Create Your Own Religion Contest Winner Announced

New York, NY (PressExposure) April 13, 2009 -- On his website,, Dr. Darrel Ray invited readers to devise their own religions. Numerous atheists, agnostics, and practical utopians sent in descriptions of ideal religions, ones with neither sin nor hell as components. Dr. Ray posted the entries on his site, and then asked readers to vote on the best religion. The winner would receive a copy of Dr. Ray’s best-selling new book, The God Virus, a $50 U. S. Savings Bond, and a rational blessing for a good life.

“The winner, by far,” announced Dr. Ray, “is Anna West, who created a highly humanistic and compassionate religion, which she calls Compassionism.” Ms. West, who is 35 and is a professor at Virginia Commonwealth University’s School of Mass Communication, in Richmond, Virginia, wrote that as a believer in Compassionism, she not only makes every effort “to be as considerate as possible towards to fellow humans, but also to live in a way that causes the least amount of harm to animals, who we humans eat, experiment on, wear and bully for entertainment by the billions every year. I'm a vegan (eat no meat, dairy or egg); avoid wearing leather, wool and of course fur; avoid circuses and rodeos, where animals are goaded into doing silly tricks; and I make sure the soap and shampoo I use is not tested on animals.” Ms. West wrote of Compassionism that it is “based upon the maxim ‘Be kind.’ This maxim can be traced to the origins of most world religions, but since these religions have been manipulated by self-serving and delusional humans for eons, the idea of compassion was buried and eventually squelched by contrived rules that were used to manipulate the masses, leading to the horrific treatment, enslavement, and slaughter of countless beings. To prevent this kind of contradiction from happening again, Compassionism keeps things very simple. The main text has only one page, which contains the one Compassionist maxim: ‘Be kind.’"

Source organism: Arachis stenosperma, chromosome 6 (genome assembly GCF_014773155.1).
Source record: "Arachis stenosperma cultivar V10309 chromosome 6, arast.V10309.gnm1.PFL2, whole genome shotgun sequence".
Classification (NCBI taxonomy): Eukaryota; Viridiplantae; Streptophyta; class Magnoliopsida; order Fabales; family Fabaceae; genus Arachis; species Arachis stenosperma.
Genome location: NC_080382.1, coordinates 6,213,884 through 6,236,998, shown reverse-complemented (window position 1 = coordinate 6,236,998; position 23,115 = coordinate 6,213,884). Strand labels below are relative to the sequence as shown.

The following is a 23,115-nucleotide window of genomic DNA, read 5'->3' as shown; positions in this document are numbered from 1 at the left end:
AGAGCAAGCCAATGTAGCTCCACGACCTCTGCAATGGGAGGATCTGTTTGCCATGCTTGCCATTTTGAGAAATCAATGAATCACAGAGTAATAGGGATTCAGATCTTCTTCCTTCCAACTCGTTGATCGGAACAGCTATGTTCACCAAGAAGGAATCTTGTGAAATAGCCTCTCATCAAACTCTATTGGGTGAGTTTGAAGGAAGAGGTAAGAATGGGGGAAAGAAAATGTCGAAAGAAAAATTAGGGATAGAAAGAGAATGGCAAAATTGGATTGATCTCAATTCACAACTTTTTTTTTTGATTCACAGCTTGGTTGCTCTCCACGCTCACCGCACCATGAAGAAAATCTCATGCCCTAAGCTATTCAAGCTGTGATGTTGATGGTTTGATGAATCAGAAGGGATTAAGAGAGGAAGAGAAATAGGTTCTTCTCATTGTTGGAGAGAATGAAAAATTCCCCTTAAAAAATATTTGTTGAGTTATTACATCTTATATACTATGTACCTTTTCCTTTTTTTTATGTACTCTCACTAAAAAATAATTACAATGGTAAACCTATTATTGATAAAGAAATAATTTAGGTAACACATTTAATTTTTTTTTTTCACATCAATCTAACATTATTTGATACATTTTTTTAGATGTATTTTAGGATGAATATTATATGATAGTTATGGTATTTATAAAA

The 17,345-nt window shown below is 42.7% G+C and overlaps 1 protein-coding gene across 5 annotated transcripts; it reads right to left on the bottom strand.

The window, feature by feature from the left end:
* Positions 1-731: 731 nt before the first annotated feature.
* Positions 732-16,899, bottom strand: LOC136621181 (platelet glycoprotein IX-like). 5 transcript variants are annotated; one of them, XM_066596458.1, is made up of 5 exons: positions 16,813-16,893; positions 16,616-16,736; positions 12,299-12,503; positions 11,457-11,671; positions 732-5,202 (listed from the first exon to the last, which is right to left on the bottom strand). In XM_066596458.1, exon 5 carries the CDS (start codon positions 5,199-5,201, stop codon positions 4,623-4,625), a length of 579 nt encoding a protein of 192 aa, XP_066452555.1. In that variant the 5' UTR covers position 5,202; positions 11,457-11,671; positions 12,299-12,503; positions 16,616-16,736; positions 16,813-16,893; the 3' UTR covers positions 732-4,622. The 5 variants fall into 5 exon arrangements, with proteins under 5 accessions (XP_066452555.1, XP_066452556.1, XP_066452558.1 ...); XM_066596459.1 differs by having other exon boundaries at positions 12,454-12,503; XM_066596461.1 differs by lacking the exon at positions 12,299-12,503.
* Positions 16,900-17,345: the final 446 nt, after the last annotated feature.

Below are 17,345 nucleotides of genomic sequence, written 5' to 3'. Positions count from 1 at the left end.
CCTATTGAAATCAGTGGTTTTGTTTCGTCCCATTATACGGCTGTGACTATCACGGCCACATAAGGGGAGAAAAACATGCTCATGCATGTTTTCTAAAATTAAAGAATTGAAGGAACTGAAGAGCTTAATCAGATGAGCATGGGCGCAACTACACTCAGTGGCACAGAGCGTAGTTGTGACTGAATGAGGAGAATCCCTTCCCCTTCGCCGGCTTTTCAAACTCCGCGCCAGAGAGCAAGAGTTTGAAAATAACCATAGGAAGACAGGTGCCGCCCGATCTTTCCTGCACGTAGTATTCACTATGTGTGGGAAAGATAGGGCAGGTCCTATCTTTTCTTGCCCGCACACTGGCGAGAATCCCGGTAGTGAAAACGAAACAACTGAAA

Following is Ms. West description of Compassionism:

History Be it Christianity's pregnant virgin or Zeus' sexual escapades, every religion needs a good story. Compassionism's story is based on the belief that the fundamental experience of life is the same for all sentient beings. It is this unifying factor, this fundamental core, that Compassionists believe is the heart of Compassionism. In this way, a human being is no better or worse than, say, a chimpanzee or a squirrel. All beings are able to feel emotion, a sentiment that is curiously both shared and simultaneously overlooked by most current world religions.

Compassionists view humans as less evolved than other animals who have been on the planet for much longer and show resilience that will allow them to survive the impending doom that humans have mapped out for themselves with a complex web of greenhouse-gas emissions and nuclear missiles. The fact that humans are less advanced explains why suicide is the fourth-leading cause of death for adults, despite the prevalence of iPhones, movies with $200 million budgets, TiVo, and plasma-screen TVs. Conversely, more advanced beings, such as squirrels and armadillos, are perfectly happy with the basics of food, water, space to explore, and a bit of soil to dig in.